I grew up in Florida where the joke is that the state bird is the mosquito, har har. Being swarmed at dusk was a handicap for play, for sure. But as I got older, I became immune to the mosquito bites. They bit me, but left barely a mark that didn't swell or itch at all. This, in the hot deep South, was like having a pocket full of gold. I read once that some people's bodies just sort of get tired of reacting to mosquito venom. Too boring anymore. My laziness had moved to the molecular level.
Last weekend when we were at the state park, we went to revisit a big tree I took the kids' picture in last year, and at the base of it was some poison oak.
Hmm, I thought. Look at that. I've never had poison ivy or oak. I'm not sure how I avoided it my whole childhood. I spent hours huddled in the wooded lots, overgrown brambles, and hedges like Briar Rabbit and never had so much as a bump. I caught chiggers at girl scout camp, though, and had to spend the evening letting the girls paint me with fingernail polish. I've been stung by jellyfish a hundred times, even had a big one attach itself to my head as we collided in a wave and spent the rest of the day with my face coated in meat tenderizer paste. But no poison.
I considered this poison oak, lazing there in the shade, curling up the tree. Could it be that maybe I have touched it but don't react to it, like with the mosquitos? Something convinced me that I needed to know this. I felt like I had read about people immune to poison oak and ivy, and frankly, I felt a little ripped off that I didn't have a great poison ivy story to tell.
After some deliberation with the family, I took a leaf off and rubbed it on my arm. The kids' eyes went wide. I held my arm out like a little bomb as we went back to the car.
How long should I leave it on? First aid says to wash with lots of soap as soon as you are exposed, and it will help. But I didn't want to take it all off before it had a chance to work. I waited until we got home.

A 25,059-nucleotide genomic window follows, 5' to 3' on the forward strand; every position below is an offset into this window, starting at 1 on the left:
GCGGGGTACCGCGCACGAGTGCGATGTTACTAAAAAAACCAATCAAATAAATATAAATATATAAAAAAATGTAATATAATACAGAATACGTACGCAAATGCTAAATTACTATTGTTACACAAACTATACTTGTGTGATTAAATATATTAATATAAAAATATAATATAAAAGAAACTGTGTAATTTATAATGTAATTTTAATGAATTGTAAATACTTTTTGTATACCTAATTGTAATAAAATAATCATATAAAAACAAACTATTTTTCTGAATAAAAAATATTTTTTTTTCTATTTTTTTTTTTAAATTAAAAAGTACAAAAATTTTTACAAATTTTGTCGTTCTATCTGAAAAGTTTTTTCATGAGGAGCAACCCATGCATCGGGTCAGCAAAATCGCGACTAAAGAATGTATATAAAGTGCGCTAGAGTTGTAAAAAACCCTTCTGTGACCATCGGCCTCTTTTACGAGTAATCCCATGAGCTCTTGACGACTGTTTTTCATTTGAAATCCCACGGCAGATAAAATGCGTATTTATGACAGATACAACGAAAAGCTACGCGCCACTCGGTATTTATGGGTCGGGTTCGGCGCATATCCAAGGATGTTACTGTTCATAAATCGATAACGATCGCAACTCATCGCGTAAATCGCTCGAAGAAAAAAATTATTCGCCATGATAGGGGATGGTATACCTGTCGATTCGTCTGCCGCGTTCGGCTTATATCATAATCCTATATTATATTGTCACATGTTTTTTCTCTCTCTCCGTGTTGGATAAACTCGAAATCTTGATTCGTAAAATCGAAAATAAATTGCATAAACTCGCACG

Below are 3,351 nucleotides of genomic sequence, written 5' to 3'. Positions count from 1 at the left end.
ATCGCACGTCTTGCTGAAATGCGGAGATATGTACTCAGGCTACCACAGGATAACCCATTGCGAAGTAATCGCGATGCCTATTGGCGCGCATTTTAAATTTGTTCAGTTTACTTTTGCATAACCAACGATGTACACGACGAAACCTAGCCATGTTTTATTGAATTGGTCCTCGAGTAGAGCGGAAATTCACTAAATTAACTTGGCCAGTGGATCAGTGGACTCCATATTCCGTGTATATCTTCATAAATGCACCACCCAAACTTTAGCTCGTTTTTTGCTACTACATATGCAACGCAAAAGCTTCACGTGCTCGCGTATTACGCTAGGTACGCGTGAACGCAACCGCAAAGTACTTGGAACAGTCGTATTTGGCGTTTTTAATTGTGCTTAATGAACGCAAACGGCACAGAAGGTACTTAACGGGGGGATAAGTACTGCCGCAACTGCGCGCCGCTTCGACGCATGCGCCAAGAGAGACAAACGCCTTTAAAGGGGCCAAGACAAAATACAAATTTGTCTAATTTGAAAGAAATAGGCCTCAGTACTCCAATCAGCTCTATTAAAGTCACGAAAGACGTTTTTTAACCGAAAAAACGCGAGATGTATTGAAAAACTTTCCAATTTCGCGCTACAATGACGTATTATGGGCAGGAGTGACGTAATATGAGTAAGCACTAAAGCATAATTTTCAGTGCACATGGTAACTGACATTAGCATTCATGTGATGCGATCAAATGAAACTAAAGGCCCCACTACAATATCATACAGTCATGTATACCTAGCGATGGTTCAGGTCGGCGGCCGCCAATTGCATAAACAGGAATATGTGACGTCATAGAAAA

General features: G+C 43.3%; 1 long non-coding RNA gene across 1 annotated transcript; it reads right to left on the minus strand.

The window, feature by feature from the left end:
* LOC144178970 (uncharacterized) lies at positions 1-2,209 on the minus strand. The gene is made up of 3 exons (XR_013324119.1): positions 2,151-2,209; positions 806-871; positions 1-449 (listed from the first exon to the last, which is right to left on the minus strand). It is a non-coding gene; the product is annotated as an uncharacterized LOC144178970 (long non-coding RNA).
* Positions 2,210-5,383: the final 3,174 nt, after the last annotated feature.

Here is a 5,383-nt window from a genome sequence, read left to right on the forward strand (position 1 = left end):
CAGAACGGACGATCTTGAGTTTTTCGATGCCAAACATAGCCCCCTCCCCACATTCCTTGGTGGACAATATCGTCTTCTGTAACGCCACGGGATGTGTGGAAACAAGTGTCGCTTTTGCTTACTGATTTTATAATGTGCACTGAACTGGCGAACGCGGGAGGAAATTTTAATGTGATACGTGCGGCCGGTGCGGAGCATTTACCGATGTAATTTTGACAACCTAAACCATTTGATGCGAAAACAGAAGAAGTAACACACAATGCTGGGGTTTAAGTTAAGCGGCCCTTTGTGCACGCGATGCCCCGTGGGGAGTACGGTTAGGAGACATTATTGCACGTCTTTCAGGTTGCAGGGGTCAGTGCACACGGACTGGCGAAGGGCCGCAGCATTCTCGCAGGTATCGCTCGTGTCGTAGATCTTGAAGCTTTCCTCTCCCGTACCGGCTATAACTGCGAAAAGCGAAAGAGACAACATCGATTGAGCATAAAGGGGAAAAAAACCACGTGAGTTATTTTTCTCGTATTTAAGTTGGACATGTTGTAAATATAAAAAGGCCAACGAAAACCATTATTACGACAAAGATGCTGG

Still nothing happened. Except that when I googled, I got an education about poison oak and ivy. It's not a toxin, really, just something that causes an irrational allergic response in most people, the same way strawberries or peanuts do for some people.
Ohhhhhhh, okay. This is different then. Because the way allergies work, the first time you are exposed to something your body doesn't like, your immune system sits around and just thinks about it a lot. It pokes the newcomer a bit, shouts some threatening colorful phrases, shoots the bird, and lets it go. But next time, whoa, next time it shows up, there's gonna be a throw down. People who break out in hideous poison rashes for the first time are likely experiencing their second exposure.
So, either I am one of those few who don't react, or I just used up my freebie.
I felt disappointed, but not so much as to make me drive back to the tree and rub down again.
This was last week, all forgotten. Yesterday, a bump on my arm started itching. It was one of my freckles. Or was it? I didn't recognize this freckle. But I have so many, I lose track. As the day wore on, the thing got more itchy. This morning, there was a hard bump underneath it. I felt myself thinking about it constantly. The relentless sensation was distracting. My first thought? Cancer.
I really, really need to get to the dermatologist, and I have a few scary looking moles that need a good exorcism. So this itchy, red, scratchy mole on my arm? Has to be a bad mole. But the hard bump made me think spider bite instead. My daughter did wake up with a spider bite on her neck today.
I was washing dishes and digging incessantly at my arm with a fingernail when Rick walked by. "Ack! I want to just DIG IT RIGHT OUT WITH A KNIFE!!!" I growled. I totally would, that's how it feels. He looked at it, pointed, and announced, "Poison oak!"
I remember in the googling that it can take up to 2 weeks to manifest. The itching is not like any itching I've had before. It has a low tone of burn underneath, sort of a constant hum of a single point of pain. I wonder if it will get bigger, make a weeping, bleeding blister like I see in pictures.
Time will tell. It's a little exciting, like when you have a loose tooth: feels not so great, comes with imminent discomfort, but in the end you get a quarter and a bigger tooth. Except I'm not going to get anything, and the story I get to tell just sounds like a way to prove that I'm not very clever.
I did get a neat picture of the kids in the tree, anyway. I thought it would be fun to have them get in it the way they did last year. It was.
Last year's picture:
This year's picture: